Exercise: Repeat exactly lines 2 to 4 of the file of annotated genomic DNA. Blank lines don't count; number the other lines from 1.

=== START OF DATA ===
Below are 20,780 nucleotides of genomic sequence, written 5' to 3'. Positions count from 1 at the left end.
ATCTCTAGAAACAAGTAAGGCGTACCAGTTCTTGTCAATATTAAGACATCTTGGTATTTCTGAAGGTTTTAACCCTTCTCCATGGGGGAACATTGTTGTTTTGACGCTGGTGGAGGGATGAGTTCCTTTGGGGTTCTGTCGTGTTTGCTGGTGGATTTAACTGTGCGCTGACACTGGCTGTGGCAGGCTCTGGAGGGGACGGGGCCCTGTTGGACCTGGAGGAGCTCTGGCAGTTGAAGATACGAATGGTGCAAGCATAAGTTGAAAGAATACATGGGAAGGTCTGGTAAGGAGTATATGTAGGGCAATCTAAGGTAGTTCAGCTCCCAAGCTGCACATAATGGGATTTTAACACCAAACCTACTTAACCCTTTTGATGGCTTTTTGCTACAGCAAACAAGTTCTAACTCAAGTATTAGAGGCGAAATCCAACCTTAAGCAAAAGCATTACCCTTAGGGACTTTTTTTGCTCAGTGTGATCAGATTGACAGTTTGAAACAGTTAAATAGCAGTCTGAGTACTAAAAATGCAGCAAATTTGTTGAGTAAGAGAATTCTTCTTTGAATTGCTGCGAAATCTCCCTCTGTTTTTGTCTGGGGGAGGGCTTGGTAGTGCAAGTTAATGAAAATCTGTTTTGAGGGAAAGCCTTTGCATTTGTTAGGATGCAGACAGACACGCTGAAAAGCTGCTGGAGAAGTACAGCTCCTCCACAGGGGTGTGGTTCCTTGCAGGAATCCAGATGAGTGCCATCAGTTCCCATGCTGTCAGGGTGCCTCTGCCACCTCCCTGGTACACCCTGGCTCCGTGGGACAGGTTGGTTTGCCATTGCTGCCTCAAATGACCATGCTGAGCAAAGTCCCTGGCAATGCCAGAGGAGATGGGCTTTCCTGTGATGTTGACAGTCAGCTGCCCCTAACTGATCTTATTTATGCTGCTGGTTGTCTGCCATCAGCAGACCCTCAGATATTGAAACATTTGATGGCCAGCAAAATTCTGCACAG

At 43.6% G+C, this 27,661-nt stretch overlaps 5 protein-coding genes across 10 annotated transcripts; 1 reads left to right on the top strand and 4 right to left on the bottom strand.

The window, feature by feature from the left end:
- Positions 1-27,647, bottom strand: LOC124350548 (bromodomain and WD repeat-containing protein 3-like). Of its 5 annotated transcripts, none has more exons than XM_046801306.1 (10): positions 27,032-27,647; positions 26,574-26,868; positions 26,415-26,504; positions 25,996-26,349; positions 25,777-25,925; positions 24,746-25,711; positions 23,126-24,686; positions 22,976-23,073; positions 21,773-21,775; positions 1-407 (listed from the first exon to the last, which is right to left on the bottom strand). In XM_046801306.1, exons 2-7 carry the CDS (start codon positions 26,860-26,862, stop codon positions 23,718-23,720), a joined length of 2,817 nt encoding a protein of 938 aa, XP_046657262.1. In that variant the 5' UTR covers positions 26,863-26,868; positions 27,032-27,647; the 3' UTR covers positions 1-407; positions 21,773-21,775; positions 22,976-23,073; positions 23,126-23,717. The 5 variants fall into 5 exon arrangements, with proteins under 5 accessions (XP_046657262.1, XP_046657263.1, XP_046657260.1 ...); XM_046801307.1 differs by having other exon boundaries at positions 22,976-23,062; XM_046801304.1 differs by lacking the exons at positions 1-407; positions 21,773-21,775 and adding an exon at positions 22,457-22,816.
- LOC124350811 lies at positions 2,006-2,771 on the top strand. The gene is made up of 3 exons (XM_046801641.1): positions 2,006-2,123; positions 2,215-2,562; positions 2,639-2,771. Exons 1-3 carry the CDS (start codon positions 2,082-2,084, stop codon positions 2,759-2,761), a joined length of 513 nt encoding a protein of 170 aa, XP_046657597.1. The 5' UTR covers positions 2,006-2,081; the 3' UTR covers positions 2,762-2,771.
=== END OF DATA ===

ATCTCTAGAAACAAGTAAGGCGTACCAGTTCTTGTCAATATTAAGACATCTTGGTATTTCTGAAGGTTTTAACCCTTCTCCATGGGGGAACATTGTTGTTTTGACGCTGGTGGAGGGATGAGTTCCTTTGGGGTTCTGTCGTGTTTGCTGGTGGATTTAACTGTGCGCTGACACTGGCTGTGGCAGGCTCTGGAGGGGACGGGGCCCTGTTGGACCTGGAGGAGCTCTGGCAGTTGAAGATACGAATGGTGCAAGCATAAGTTGAAAGAATACATGGGAAGGTCTGGTAAGGAGTATATGTAGGGCAATCTAAGGTAGTTCAGCTCCCAAGCTGCACATAATGGGATTTTAACACCAAACCTACTTAACCCTTTTGATGGCTTTTTGCTACAGCAAACAAGTTCTAACTCAAGTATTAGAGGCGAAATCCAACCTTAAGCAAAAGCATTACCCTTAGGGACTTTTTTTGCTCAGTGTGATCAGATTGACAGTTTGAAACAGTTAAATAGCAGTCTGAGTACTAAAAATGCAGCAAATTTGTTGAGTAAGAGAATTCTTCTTTGAATTGCTGCGAAATCTCCCTCTGTTTTTGTCTGGGGGAGGGCTTGGTAGTGCAAGTTAATGAAAATCTGTTTTGAGGGAAAGCCTTTGCATTTGTTAGGATGCAGACAGACACGCTGAAAAGCTGCTGGAGAAGTACAGCTCCTCCACAGGGGTGTGGTTCCTTGCAGGAATCCAGATGAGTGCCATCAGTTCCCATGCTGTCAGGGTGCCTCTGCCACCTCCCTGGTACACCCTGGCTCCGTGGGACAGGTTGGTTTGCCATTGCTGCCTCAAATGACCATGCTGAGCAAAGTCCCTGGCAATGCCAGAGGAGATGGGCTTTCCTGTGATGTTGACAGTCAGCTGCCCCTAACTGATCTTATTTATGCTGCTGGTTGTCTGCCATCAGCAGACCCTCAGATATTGAAACATTTGATGGCCAGCAAAATTCTGCACAG

At 43.6% G+C, this 27,661-nt stretch overlaps 5 protein-coding genes across 10 annotated transcripts; 1 reads left to right on the top strand and 4 right to left on the bottom strand.

The window, feature by feature from the left end: